Kovacs, Kathryn E. (2005). Revealing Redundancy: The Tension between Federal Sovereign Immunity and Nonstatutory Review. Drake Law Review, 54, 77-124. Retrieved from https://doi.org/doi:10.7282/T3S75KCH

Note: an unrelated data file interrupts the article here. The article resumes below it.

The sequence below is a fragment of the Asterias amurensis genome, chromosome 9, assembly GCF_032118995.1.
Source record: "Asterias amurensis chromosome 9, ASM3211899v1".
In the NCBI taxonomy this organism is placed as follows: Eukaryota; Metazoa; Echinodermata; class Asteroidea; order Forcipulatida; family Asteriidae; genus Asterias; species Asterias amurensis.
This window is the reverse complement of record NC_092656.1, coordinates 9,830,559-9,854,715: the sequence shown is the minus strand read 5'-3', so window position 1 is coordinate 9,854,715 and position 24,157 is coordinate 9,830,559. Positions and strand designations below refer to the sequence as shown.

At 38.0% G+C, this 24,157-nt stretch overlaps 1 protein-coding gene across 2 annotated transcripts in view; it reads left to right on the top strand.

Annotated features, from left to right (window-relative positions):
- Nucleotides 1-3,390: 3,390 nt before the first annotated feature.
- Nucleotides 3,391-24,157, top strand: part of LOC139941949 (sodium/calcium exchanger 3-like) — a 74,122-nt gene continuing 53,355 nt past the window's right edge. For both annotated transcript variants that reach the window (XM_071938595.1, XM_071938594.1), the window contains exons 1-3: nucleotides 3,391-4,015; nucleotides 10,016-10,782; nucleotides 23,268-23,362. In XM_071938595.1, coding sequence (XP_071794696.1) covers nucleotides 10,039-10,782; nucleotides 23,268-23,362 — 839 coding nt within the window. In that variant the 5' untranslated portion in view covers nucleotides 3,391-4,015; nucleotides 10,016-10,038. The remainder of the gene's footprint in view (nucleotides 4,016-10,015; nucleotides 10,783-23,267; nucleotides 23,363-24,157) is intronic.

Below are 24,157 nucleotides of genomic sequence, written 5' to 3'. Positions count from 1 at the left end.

AbstractThe doctrine of sovereign immunity dictates that courts lack jurisdiction to review cases challenging official action unless Congress has expressly consented to suit. But in the absence of a statutory waiver of sovereign immunity, courts use “nonstatutory review” to justify the exercise of jurisdiction in suits against federal officers seeking to enjoin ultra vires conduct. This article explores the apparent inconsistency between the Supreme Court’s unequivocal statements that the United States can only be sued with its consent and the federal judiciary’s willingness to adjudicate suits challenging official action in the absence of a waiver of sovereign immunity. The article concludes that, as the federal courts have narrowed the availability of nonstatutory review and of implied rights of action and remedies, sovereign immunity has become superfluous. The article explores that doctrinal redundancy and suggests that these alternative grounds for decision are preferable to sovereign immunity, because they are more closely tied to the text of Article III and to maintaining the balance of power among the branches of the federal government. Thus, the author advocates allowing federal sovereign immunity to wither away.
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